Following the lead of his mentor, Lil Wayne, Drake was one of the first MCs to master the Internet as a marketing tool, using it not only to stoke anticipation but as a focus group of sorts. That makes it all the more impressive that his second full-length, Take Care, works so well as a whole, given the à la carte nature of music on the Web. The Toronto native continues to toe the line between R&B and rap, trying to reconcile the heartache of the former with the debauched materialism that hip-hop can’t seem to shake.
After much fanfare, the overblogged collaboration with the Weeknd finally arrives with the woozy “Crew Love,” but it’s overshadowed by a parade of higher-profile guests. Sure, there’s “featured” spots from Young Money homies Weezy and Nicki Minaj, plus obligatory cameos from Rihanna and Rick Ross. But it’s the unannounced guests who provide something more than just payback, be it the cool confessional from Andre 3000 (“The Real Her”), or Stevie Wonder’s harmonica solo on “Doing It Wrong.”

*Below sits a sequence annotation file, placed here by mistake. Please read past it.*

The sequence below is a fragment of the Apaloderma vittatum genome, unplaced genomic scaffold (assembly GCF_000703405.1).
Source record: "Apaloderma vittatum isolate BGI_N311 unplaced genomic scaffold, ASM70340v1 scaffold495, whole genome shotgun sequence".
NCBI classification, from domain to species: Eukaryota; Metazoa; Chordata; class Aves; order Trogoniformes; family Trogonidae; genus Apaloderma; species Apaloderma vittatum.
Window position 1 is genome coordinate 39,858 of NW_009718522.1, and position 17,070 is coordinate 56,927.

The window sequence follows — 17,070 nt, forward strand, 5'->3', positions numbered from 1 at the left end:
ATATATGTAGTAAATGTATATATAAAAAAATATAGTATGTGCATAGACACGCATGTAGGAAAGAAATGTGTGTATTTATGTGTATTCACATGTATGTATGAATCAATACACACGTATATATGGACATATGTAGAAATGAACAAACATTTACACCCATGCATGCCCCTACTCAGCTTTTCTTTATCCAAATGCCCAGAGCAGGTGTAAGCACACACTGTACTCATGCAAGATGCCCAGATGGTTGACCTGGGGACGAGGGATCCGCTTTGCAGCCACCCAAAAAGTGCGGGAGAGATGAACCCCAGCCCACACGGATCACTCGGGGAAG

It’s late in the nearly 80-minute album that the 25-year-old Degrassi alum shows his hand, when on “HYFR (Hell Ya Fuckin’ Right)” he rattles off the line “I’ve been working with the negatives to make for better pictures.” This is essential to Drake’s success, his sad-sack rhymes propped up by sleek, synthetic tones. The song that follows, the profoundly personal “Look What You’ve Done,” sums up his entire career in a couple minutes and doubles as a love letter to his mother. It’s unusual, and would be unremarkable, too, were it not sandwiched between tracks obsessed with strippers and staying faded. Oversharing typically opens one up to criticism, but the marvel of Drake is how he turns it to his own advantage.